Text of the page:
4. Do the values of the company and the candidate align? Although we are not looking for an exact replica of current employees or dynamics, it is important that there is  synergy in how an organization and individual employees grow so that their growth empowers  one another rather than push back against each other. Aligning on core values ensures that as there are differences of opinion and thought, the core tenants that drive the work of the organization are the same. This creates space for improving and pushing the organization forward on the path the leadership sees for the company. 



DEI in Action: Hispanic Heritage Month

     Next month marks the start of Hispanic Heritage Month. Technically speaking, Hispanic heritage month takes place between September 15th and October 15th. Established in 1988, Hispanic Heritage Month is a commemoration and celebration of the history, cultural impact and numerous contributions of the Hispanic and LatinX community in the U.S. Read how these three organizations celebrate and empower Hispanic communities through their organizations.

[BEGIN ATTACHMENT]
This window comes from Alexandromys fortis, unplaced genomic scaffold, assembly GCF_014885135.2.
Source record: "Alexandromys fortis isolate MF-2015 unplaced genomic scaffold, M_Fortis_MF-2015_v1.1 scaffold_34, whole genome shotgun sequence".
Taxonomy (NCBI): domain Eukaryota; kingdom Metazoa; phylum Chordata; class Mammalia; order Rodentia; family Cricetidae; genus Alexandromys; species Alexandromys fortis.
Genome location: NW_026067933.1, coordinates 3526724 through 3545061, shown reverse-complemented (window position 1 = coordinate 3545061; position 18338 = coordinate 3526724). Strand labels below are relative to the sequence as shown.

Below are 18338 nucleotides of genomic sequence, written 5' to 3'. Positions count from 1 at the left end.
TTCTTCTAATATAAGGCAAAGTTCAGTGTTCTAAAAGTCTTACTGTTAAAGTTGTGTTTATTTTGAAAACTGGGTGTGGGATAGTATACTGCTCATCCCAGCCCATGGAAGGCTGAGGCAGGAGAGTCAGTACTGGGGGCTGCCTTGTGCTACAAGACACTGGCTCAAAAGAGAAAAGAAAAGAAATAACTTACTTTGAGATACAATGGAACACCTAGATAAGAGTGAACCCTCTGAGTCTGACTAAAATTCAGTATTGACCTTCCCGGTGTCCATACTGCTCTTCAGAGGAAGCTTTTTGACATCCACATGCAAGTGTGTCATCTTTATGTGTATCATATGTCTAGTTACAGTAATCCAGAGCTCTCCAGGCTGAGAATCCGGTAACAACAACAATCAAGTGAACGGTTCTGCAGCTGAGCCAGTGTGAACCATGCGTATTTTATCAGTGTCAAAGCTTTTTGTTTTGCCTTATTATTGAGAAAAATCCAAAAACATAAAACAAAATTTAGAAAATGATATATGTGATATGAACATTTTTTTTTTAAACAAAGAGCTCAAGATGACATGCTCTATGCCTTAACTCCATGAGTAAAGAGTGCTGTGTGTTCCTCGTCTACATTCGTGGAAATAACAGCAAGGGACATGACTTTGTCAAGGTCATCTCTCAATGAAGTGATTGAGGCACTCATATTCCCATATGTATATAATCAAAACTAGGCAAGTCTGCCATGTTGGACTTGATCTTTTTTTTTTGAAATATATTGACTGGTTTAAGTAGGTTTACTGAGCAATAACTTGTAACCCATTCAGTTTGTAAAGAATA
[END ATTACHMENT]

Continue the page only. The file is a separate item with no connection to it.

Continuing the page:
1. Coca-Cola: The Hispanic Leadership Business Resource Group is an ERG that aims to ensure Hispanic and Latinx people consider Coc-aCola a great place to work. Coca-Cola has done so by providing people development, networking, and community involvement opportunities. The Hispanic Leadership Business Resource Group not only benefits the employees but also assists in driving innovative business results. An example of this is in 2017 when the group created a Point of Sale Spanish Adaptation tool, that assisted taglines and phrases from losing meaning when being translated from English to Spanish. The tool inevitably assisted other Bilingual individuals from different dialects to submit their ideas, ultimately assisting more Spanish speaking employees.